ISSUES BEFORE THE COURT
- Is the insured released from further duties when they pay the premium to the LIC’s general agent instead of the insurer?
- Can the doctrine of apparent authority be used to hold the LIC accountable?
Implied Authority: – The power to carry out any necessary or customarily incidental actions to the activity expressly authorised is known as incidental authority. Other types of implied authority include usual authority, which is the power to carry out any usual actions an agent of the type in question would be authorised to carry out, and customary authority, which is the power to act in conformity with any reasonable and appropriate business customs.
Actual Authority: Before the agent can represent or act on behalf of the principal, the principal must give the agent his or her approval. This approval could be direct or indirect.
Apparent Authority: – The concept of apparent authority is based on the idea that no real authority exists. This doctrine holds that even if the principal did not explicitly grant authority to a person or restricted their authority through an undisclosed agreement, the principal may still be held responsible to a third party for the actions of that person, as long as those actions fall within the scope of the apparent authority that the person appears to possess.
(S.C. Agrawal and G.B. Pattanaik, JJ)
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- In response to the appellants’ third claim, LIC offered no inducement. The theory of apparent authority under S.237 cannot be used, particularly when the LIC has taken care to include an express provision in the Regulations/Rules that are of a judicial nature.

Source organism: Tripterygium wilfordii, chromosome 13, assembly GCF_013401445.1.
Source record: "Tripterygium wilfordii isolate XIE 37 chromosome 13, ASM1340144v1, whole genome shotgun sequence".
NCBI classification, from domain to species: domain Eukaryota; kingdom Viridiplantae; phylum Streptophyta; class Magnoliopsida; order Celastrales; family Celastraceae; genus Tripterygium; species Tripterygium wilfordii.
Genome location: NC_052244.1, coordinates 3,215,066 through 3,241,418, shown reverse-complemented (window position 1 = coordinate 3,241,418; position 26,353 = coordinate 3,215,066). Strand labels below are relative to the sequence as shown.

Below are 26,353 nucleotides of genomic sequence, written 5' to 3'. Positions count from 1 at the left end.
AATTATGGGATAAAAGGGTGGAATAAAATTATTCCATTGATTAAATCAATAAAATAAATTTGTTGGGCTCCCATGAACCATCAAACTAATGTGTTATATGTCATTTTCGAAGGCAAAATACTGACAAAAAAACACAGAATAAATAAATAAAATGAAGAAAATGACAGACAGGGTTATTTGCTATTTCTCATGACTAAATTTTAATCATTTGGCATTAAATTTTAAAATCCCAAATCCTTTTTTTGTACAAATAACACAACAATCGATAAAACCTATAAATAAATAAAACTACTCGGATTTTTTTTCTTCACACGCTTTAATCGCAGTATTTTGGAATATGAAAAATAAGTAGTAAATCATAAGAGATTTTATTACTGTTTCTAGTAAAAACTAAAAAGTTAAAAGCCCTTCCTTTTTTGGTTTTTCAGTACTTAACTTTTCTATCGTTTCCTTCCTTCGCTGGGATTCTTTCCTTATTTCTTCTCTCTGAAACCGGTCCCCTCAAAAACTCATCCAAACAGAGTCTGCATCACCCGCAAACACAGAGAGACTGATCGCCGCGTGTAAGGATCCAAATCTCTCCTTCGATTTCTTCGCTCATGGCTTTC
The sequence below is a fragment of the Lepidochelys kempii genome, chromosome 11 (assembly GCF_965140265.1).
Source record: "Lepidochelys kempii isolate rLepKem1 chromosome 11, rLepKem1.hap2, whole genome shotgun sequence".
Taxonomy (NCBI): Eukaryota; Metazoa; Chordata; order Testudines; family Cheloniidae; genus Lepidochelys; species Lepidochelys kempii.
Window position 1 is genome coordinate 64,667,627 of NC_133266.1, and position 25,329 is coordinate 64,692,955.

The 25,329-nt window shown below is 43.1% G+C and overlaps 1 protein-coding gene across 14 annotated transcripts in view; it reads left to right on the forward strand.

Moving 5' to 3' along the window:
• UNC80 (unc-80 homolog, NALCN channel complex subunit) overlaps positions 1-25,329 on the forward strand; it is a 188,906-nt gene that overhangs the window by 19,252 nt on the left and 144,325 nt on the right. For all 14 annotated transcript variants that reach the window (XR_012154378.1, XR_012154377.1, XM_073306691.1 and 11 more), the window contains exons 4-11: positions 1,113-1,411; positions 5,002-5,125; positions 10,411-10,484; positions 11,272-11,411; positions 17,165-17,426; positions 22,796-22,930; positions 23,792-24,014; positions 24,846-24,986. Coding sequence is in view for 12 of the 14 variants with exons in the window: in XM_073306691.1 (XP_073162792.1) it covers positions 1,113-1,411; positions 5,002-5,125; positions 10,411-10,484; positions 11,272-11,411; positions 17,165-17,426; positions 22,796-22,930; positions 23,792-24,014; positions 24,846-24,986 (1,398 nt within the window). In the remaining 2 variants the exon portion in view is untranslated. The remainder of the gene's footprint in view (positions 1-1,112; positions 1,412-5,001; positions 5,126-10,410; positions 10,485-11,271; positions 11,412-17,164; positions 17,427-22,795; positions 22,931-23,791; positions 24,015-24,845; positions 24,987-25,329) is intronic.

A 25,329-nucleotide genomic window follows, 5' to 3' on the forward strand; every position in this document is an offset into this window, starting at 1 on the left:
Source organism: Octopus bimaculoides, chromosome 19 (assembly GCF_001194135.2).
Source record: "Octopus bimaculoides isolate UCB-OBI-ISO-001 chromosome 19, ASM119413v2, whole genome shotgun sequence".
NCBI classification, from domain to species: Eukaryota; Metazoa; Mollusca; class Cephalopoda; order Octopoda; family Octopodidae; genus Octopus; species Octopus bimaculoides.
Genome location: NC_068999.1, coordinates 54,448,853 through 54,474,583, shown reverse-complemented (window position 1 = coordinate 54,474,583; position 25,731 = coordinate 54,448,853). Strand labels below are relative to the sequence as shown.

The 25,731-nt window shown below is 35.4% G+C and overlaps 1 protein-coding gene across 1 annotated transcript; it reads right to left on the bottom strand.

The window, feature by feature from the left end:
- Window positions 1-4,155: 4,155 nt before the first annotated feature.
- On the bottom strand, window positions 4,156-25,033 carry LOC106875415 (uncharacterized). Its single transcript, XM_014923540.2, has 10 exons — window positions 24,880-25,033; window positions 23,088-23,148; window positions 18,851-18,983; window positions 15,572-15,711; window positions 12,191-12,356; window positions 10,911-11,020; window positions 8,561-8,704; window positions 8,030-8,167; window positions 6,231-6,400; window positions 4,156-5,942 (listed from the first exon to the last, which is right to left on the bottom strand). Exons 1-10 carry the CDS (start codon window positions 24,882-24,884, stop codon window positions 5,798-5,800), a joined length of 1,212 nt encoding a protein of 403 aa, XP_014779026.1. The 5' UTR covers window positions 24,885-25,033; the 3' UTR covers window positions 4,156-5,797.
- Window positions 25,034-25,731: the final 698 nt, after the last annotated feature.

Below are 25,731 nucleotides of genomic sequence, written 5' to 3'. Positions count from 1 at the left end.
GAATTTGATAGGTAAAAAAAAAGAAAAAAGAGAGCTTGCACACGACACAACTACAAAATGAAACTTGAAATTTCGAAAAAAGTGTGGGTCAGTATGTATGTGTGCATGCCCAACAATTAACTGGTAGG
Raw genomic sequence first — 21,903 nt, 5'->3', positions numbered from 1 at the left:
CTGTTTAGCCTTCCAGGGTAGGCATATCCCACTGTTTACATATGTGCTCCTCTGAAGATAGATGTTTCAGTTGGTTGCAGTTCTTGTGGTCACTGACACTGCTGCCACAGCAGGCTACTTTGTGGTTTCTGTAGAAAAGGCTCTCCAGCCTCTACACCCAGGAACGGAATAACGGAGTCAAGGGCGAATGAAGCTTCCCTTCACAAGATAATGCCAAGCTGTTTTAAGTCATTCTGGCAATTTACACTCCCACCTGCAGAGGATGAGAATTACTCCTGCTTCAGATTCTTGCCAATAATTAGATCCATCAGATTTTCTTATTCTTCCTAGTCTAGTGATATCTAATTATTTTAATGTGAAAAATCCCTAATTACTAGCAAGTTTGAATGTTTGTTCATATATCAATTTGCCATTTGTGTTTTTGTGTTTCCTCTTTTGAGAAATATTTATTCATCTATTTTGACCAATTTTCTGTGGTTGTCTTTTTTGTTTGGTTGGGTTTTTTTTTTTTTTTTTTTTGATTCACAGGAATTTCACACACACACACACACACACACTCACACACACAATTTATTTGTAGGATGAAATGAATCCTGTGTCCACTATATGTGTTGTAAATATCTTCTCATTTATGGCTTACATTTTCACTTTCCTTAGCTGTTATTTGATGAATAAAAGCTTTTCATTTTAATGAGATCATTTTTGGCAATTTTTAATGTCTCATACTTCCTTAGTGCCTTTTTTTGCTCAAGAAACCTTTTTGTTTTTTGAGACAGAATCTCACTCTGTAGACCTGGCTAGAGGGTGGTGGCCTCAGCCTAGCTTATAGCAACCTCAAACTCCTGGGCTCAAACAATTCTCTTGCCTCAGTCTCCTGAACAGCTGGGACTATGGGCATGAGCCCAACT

- (Relating to the appellant’s fourth point) The current circumstance has nothing to do with this constitutional obligation. By refusing its obligation, the LIC complied with the Regulations/Rules. The aforementioned provision was made in the public interest to protect the Corp. from any agent fraud, and LIC was truthful when it was developed.
After carefully weighing all the pertinent information, the two-judge panel of the Honourable Supreme Court of India concluded that the LIC department could not rely on the doctrine of apparent power because it was also responsible for carrying out the judicially linked provisions. The concept of apparent authority is predicated on the idea that there is no real authority. This doctrine states that even if the principal did not give the other person the authority or had limited the authority by a covert agreement, the principal may still be held responsible against a third party for the actions that person took while acting within the bounds of the apparent authority that person possesses.
The Court cited Section 237 of the Indian Contract Act, 1872, which states that if an agent acts or assumes duties on the behest of their principal and also the principal has caused third parties to believe that those acts and obligations are within the agent’s authority, then the principal is obligated to follow those acts and duties. The Gujarat State Consumer Disputes Redressal Commission forwarded the complaint in this case to the Maharashtra State Consumer Disputes Redressal Commission in Bombay. Despite departmental directions to the contrary, the later panel concluded that the agent for LIC accepted policyholder premium payments in cash or by check and deposited the funds in the LIC administration office to expand the business. In the end, the Supreme Court held that the principal is responsible for any activities conducted by their agent, whether or not the principal has allowed them, following Section 237 of the Indian Contract Act of 1872.
 AIR 1997 SC 2459.
 Indian Contract Act 1872, (India).
Written by Sidhant Singh